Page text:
2021 Maxine Rippe Award Recipient: Chaplain Leslie Haines
The Maxine Rippe Award recognizes an individual whose past and present service to the Allen County community exemplifies Christian compassion. Administered by The Lutheran Foundation, it is one of four monetary awards given annually through the Raymond Rosenberger Award Foundation. Scroll down to read more about selection criteria.
2021 Maxine Rippe Award Recipient: Chaplain Leslie Haines
Chaplain Leslie Haines, executive director, principal counselor and operating officer for Lutheran Military Veterans & Families Ministries (LMVFM), has been selected by The Lutheran Foundation as the recipient of the 2021 Maxine Rippe Award. The Maxine Rippe Award is given annually to recognize an individual whose past and present service to the Allen County community exemplifies Christian compassion by alleviating human suffering.
A military police officer by training, Haines gave 33 years of faithful service in the Army and was injured during one of her two deployments in Iraq. She founded LMVFM 13 years ago because, as a veteran returning from Iraq, someone demonstrated care to her. “If the chaplain hadn’t been there, I wouldn’t be here today,” said Haines. “He realized the wounds you couldn’t see were the worst wounds.”
Haines is the principal counselor and operating officer for LMVFM, an organization that deals primarily with veterans (including but not limited to WWII, Korean and Vietnam Vets and recently a few local police officers) and their families, assisting in all facets of their lives. This includes free counselling for the veteran and the veteran’s spouse, as well as family counselling when beneficial.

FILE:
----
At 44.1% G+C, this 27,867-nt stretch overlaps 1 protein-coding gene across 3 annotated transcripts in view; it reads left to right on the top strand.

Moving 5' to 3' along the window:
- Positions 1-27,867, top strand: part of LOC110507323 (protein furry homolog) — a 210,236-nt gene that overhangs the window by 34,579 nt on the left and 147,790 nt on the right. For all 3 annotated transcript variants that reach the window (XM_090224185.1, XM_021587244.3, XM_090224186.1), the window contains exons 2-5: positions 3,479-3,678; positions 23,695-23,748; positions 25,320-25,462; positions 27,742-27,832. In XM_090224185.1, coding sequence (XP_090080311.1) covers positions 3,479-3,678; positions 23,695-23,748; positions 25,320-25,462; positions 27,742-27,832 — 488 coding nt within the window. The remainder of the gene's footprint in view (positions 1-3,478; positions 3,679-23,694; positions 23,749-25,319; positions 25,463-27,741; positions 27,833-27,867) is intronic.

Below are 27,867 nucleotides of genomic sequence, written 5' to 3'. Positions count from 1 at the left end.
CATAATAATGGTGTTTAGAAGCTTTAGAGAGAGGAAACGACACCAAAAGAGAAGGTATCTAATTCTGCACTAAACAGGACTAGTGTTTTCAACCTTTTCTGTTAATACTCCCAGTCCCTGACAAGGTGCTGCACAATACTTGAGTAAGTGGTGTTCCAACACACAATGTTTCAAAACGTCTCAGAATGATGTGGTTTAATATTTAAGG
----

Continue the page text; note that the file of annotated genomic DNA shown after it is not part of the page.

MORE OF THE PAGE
Haines’ commitment to LMVFM and the Lutheran community includes being ordained into word and sacrament ministry through the North American Lutheran Church (NALC) in 2016 and graduating as an LCMS credentialed Deaconess from Concordia Theological Seminary, Fort Wayne in 2017.
In 2011, Haines began LMVFM’s Paws and Effect Ministry Program that trains British Cream retrievers as therapy dogs that help heal soldiers’ mental and physical injuries. Many of the therapy dogs are trained specifically to help with psychological/emotional struggles that go along with PTSD. The dogs can detect when a panic attack is happening and help stop it. Other therapy dogs are trained to help wounded veterans’ physical needs including mobility support and daily tasks.
Some initiatives that Haines has coordinated over the years:
- Coordinated free dental care for needy veterans who lack the means to pay for it.
- Arranged for free legal services for those unable to pay.
- When a military family needed a vacation but couldn’t afford it, she coordinated a free timeshare offered by a donor to the ministry.
- Regularly helps veterans and their spouses apply for and work their way through the
- complex process of obtaining government benefits including securing survivor benefits for a warrior’s widow.
- Received four brand new bicycles as a donation for two boys and two girls in the age range of 4-10 years. These veteran families with small children greatly appreciated receiving their first bicycle.
- Arranged for the repair of a donated semi-functioning vehicle and offered it to a veteran who had walked to work every day.